Beta-blocking Agents: The concomitant use of VASCOR (bepridil) and beta-blocking agents has been well tolerated in patients with stable angina. Available data are not sufficient, however, to predict the effects of concomitant medication on patients with impaired ventricular function or cardiac conduction abnormalities (see CLINICAL PHARMACOLOGYand DOSAGE AND ADMINISTRATION ).
Digoxin: In controlled studies in healthy volunteers, bepridil hydrochloride either had no effect (one study) or was associated with modest increases, about 30% (two studies) in steady-state serum digoxin concentrations. Limited clinical data in angina patients receiving concomitant bepridil hydrochloride and digoxin therapy indicate no discernible changes in serum digoxin levels. Available data are neither sufficient to rule out possible increases in serum digoxin with concomitant treatment in some patients, nor other possible interactions, particularly in patients with cardiac conduction abnormalities (Also see WARNINGS Congestive Heart Failure).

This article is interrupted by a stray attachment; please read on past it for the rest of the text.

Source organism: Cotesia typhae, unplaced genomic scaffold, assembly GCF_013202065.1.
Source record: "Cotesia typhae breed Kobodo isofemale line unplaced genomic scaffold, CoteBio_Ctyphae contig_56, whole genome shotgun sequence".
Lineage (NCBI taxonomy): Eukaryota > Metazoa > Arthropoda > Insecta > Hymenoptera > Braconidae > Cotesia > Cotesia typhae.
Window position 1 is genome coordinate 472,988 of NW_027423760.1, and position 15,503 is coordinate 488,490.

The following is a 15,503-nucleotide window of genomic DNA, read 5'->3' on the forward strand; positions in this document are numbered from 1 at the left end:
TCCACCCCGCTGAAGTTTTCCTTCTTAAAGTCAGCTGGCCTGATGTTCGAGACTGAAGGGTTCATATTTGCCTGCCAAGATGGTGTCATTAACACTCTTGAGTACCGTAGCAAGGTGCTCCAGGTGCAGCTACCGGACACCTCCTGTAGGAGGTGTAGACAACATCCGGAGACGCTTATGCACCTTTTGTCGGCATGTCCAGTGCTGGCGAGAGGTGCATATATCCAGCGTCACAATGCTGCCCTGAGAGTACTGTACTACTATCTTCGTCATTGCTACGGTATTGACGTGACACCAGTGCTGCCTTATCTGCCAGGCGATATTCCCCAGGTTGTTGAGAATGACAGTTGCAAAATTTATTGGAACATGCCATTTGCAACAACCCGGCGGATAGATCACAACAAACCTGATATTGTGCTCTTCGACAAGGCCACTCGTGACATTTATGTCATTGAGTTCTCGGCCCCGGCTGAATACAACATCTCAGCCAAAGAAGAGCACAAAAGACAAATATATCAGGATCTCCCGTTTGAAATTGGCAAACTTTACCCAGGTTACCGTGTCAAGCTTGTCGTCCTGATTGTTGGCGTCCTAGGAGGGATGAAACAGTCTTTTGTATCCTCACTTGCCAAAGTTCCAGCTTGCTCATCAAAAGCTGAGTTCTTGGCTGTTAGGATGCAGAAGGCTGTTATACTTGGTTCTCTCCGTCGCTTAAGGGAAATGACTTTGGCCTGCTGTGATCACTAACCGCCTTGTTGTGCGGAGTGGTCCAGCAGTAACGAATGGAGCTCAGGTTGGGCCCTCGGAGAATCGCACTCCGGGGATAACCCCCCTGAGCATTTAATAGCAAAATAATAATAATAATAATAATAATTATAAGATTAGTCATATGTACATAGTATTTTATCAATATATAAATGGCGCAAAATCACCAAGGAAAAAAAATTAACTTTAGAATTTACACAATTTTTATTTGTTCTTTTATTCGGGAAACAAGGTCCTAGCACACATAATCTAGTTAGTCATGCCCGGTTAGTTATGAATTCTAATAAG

Oral Hypoglycemics: VASCOR (bepridil) has been safely used in diabetic patients without significantly lowering their blood glucose levels or altering their need for insulin or oral hypoglycemic agents.
General Interactions: Certain drugs could increase the likelihood of potentially serious adverse effects with bepridil hydrochloride. In general, these are drugs that have one or more pharmacologic activities similar to bepridil hydrochloride, including anti-arrhythmic agents such as quinidine and procainamide, cardiac glycosides and tricyclic anti-depressants. Anti-arrhythmics and tricyclic anti-depressants could exaggerate the prolongation of the QT interval observed with bepridil hydrochloride. Cardiac glycosides could exaggerate the depression of AV nodal conduction observed with bepridil hydrochloride.
Carcinogenesis, Mutagenesis, Impairment of Fertility
No evidence of carcinogenicity was revealed in one lifetime study in mice at dosages up to 60 times (for a 60 kg subject) the maximum recommended dosage in man. Unilateral follicular adenomas of the thyroid were observed in a study in rats following lifetime administration of high doses of bepridil hydrochloride, i.e., ≥ 100 mg/kg/day (20 times the usual recommended dose in man). No mutagenic or other genotoxic potential of bepridil hydrochloride was found in the following standard laboratory tests: the Micronucleus Test for Chromosomal Effects, the Liver Microsome Activated Bacterial Assay for Mutagenicity, the Chinese Hamster Ovary Cell Assay for Mutagenicity, and the Sister Chromatid Exchange Assay. No intrinsic effect on fertility by bepridil hydrochloride was demonstrated in rats.